Hannah Calkins: Ms. Orwig says that the final figure will be determined by the PSYPACT Commission once they meet. Depending on the state, those fees may come from the licensing board’s budget or from the state’s general fund, and the money will support the administrative function of the compact. It’s important to note that this cost burden falls on the state, rather than on individual practitioners.

Janet Orwig: Part of PSYPACT is to reduce the barriers to practice. And we know that telepsychology is a growing mode of delivery and that the cost of getting licensed in every single state that you think they might want to provide services is extremely expensive and very challenging. So, we knew that in order for telepsychology to grow and advance, and be able to do the things it’s able to do, those financial burdens had to be reduced. And that’s kind of how PSYPACT got where it got, was allowing the states to work together, but only to require the one license.

Hannah Calkins: While some states have tried and failed to get PSYPACT legislation passed, the reasons for the failure are usually political and unrelated to the content of the compact. Many of the states who have been successful have reported little to no opposition.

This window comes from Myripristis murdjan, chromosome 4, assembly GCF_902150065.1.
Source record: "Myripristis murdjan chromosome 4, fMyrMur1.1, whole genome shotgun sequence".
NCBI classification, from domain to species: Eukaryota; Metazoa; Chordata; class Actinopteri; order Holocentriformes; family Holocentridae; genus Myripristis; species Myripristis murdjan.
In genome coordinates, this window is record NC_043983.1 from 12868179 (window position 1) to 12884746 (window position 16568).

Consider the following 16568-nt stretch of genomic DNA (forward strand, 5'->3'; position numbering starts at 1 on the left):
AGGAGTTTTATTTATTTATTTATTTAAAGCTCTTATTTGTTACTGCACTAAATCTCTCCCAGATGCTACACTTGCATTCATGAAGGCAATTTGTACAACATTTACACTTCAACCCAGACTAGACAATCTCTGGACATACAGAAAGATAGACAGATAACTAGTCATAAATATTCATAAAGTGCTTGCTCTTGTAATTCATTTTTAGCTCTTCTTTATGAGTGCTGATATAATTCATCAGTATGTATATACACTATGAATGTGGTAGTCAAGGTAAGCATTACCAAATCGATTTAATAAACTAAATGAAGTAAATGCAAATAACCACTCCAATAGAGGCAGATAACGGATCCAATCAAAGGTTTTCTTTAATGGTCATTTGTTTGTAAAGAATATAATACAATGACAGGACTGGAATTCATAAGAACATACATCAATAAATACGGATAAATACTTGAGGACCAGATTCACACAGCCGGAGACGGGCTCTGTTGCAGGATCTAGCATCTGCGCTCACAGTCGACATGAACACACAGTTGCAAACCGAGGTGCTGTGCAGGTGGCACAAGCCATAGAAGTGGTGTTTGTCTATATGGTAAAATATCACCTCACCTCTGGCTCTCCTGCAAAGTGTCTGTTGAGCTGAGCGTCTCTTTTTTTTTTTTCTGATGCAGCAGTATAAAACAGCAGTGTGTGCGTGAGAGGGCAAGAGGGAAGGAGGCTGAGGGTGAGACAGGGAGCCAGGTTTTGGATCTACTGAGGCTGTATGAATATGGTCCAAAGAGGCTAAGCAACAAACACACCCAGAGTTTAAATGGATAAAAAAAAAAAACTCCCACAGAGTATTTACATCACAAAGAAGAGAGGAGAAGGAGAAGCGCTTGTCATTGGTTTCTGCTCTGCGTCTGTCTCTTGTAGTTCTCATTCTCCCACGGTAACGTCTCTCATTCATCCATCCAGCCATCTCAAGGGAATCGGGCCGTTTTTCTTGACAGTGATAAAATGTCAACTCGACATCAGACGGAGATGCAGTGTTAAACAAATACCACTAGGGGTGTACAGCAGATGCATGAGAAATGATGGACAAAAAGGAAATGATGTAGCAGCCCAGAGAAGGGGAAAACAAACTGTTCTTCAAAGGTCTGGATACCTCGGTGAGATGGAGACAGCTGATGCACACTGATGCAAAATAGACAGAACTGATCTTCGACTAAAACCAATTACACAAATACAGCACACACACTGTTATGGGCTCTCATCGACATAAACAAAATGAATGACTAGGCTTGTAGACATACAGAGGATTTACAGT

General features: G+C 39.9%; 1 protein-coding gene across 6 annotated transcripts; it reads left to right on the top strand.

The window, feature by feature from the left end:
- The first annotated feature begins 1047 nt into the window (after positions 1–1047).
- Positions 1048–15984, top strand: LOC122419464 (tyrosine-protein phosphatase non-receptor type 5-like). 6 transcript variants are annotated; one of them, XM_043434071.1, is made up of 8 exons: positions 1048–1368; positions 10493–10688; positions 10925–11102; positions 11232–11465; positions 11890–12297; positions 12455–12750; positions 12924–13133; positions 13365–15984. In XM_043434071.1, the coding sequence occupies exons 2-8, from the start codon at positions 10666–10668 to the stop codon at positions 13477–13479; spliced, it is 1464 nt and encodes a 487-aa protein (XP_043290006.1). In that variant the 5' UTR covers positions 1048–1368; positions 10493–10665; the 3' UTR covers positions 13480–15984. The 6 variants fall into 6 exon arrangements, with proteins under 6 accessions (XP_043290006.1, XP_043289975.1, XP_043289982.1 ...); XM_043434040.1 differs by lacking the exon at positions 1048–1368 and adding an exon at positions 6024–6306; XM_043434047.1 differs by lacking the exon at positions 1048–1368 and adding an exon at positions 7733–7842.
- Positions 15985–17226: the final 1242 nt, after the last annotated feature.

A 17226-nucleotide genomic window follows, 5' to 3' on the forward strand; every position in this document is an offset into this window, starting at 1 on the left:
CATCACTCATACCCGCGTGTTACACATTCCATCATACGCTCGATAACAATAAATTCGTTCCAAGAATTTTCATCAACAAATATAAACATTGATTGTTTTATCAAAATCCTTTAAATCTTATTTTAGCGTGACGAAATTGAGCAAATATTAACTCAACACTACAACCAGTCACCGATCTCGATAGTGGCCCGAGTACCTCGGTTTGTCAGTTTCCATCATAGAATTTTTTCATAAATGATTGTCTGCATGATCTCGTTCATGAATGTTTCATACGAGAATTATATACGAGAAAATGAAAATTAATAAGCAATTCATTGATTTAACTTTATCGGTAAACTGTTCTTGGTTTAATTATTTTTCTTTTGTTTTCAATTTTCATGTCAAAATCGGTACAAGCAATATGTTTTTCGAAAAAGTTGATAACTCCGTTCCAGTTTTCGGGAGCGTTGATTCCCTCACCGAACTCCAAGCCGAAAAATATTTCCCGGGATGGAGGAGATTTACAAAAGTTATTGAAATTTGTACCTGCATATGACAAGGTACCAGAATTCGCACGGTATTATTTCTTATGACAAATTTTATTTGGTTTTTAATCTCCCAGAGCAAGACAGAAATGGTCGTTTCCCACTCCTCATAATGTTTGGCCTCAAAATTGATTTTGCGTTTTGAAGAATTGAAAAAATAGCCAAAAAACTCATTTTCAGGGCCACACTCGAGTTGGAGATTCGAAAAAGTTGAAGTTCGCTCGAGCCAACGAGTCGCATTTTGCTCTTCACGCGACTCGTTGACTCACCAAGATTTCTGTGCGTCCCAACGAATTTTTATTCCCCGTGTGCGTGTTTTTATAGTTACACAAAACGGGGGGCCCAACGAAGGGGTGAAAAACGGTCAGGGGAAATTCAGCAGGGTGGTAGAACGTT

Laura Myhr: You know, I keep expecting there to be some type of opposition, but from what I’ve heard across states and so far in DC, I think people are just generally really supportive of this. The way that PSYPACT works, it’s going to have the maximum impact and be most beneficial for people if states across the country are involved with this. So I think anyone who supports PSYPACT sort of has the responsibility to make sure people are as educated as possible because that’s the way we’re going to reach the most people, and that’s the goal of the legislation.

Hannah Calkins: ASPPB’s website,, has a wealth of resources on PSYPACT, including information on its history and background, legislative updates, and some really helpful FAQs. You can also read the model legislation there and sign up for coordinated advocacy efforts to get PSYPACT passed in your state.

That’s it for this episode of Progress Notes. It was produced by me, Hannah Calkins, with help from Jewel Edwards-Ashman. If you’re enjoying these episodes, please Tweet about them, share them with your friends and colleagues, and importantly, subscribe to Progress Notes on iTunes or Google Play. Follow us on Twitter @APAPractice for more news and resources for practicing psychologists. Thanks for listening!